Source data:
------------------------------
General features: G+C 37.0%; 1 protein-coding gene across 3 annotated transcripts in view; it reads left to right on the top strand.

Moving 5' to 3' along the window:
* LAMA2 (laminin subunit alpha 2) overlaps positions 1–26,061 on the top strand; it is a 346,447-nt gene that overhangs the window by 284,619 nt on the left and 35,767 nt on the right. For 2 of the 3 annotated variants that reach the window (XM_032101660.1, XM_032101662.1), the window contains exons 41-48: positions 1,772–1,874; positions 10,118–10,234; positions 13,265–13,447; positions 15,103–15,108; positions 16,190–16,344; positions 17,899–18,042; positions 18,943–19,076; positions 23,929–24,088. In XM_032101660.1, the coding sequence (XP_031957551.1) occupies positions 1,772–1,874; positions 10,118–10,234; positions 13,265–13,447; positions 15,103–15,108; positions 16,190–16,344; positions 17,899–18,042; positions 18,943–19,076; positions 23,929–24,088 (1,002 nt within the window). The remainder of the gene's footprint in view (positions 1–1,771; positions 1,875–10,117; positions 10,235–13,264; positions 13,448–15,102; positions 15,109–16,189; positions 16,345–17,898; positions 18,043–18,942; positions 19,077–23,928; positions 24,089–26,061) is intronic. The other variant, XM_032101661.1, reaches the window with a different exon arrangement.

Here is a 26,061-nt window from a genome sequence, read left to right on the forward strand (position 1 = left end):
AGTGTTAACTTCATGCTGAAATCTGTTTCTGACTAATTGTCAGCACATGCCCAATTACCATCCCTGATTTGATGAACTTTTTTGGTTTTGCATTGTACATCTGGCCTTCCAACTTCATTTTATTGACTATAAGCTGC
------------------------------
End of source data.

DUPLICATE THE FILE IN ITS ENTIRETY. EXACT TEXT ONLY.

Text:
General features: G+C 37.0%; 1 protein-coding gene across 3 annotated transcripts in view; it reads left to right on the top strand.

Moving 5' to 3' along the window:
* LAMA2 (laminin subunit alpha 2) overlaps positions 1–26,061 on the top strand; it is a 346,447-nt gene that overhangs the window by 284,619 nt on the left and 35,767 nt on the right. For 2 of the 3 annotated variants that reach the window (XM_032101660.1, XM_032101662.1), the window contains exons 41-48: positions 1,772–1,874; positions 10,118–10,234; positions 13,265–13,447; positions 15,103–15,108; positions 16,190–16,344; positions 17,899–18,042; positions 18,943–19,076; positions 23,929–24,088. In XM_032101660.1, the coding sequence (XP_031957551.1) occupies positions 1,772–1,874; positions 10,118–10,234; positions 13,265–13,447; positions 15,103–15,108; positions 16,190–16,344; positions 17,899–18,042; positions 18,943–19,076; positions 23,929–24,088 (1,002 nt within the window). The remainder of the gene's footprint in view (positions 1–1,771; positions 1,875–10,117; positions 10,235–13,264; positions 13,448–15,102; positions 15,109–16,189; positions 16,345–17,898; positions 18,043–18,942; positions 19,077–23,928; positions 24,089–26,061) is intronic. The other variant, XM_032101661.1, reaches the window with a different exon arrangement.

Here is a 26,061-nt window from a genome sequence, read left to right on the forward strand (position 1 = left end):
AGTGTTAACTTCATGCTGAAATCTGTTTCTGACTAATTGTCAGCACATGCCCAATTACCATCCCTGATTTGATGAACTTTTTTGGTTTTGCATTGTACATCTGGCCTTCCAACTTCATTTTATTGACTATAAGCTGC